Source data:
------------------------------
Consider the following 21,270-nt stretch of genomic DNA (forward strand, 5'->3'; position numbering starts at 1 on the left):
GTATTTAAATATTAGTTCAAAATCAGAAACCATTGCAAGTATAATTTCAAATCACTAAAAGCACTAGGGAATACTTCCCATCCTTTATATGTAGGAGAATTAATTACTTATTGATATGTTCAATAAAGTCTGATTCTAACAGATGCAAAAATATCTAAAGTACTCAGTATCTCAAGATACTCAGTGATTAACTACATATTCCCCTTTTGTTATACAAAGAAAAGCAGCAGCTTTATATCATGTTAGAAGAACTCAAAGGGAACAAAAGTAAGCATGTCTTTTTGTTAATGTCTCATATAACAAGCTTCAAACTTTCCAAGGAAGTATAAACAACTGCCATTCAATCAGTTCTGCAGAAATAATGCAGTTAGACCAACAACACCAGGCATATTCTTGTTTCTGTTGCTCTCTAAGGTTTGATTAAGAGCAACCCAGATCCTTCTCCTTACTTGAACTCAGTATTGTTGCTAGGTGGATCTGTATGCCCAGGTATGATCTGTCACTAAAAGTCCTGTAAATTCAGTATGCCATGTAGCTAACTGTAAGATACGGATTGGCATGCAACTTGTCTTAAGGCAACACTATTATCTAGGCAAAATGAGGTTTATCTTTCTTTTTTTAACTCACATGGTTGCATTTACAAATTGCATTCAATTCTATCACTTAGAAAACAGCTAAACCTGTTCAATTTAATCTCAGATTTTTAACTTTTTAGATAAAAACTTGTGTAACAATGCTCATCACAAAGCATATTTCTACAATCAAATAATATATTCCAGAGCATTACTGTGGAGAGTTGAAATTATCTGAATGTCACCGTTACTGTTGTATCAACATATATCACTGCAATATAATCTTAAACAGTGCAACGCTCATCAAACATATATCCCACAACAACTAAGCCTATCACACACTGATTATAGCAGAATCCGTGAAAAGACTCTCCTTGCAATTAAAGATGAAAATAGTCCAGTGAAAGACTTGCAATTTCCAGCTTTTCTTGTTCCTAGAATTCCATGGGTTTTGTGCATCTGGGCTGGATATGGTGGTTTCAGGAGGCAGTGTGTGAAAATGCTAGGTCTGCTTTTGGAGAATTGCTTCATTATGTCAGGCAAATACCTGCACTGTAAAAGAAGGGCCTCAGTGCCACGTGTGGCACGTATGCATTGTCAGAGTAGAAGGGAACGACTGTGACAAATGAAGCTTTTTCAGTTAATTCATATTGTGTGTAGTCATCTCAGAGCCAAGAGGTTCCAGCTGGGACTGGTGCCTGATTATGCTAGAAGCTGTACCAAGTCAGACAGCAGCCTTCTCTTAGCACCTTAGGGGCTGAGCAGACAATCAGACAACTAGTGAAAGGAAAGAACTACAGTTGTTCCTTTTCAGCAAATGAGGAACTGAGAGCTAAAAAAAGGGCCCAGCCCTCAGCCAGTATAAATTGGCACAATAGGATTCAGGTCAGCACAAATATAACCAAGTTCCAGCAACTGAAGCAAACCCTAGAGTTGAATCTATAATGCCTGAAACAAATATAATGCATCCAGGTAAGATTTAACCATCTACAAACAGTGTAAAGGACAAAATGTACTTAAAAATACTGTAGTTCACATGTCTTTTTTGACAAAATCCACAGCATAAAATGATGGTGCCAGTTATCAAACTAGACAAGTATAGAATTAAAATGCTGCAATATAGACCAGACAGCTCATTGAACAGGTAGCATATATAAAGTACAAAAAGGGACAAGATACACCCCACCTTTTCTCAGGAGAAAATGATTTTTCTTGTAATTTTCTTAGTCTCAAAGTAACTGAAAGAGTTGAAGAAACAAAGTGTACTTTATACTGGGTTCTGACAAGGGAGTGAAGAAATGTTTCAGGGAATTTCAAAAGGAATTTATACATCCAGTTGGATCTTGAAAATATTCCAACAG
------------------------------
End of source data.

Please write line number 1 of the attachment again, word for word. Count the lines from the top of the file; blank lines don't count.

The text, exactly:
Consider the following 21,270-nt stretch of genomic DNA (forward strand, 5'->3'; position numbering starts at 1 on the left):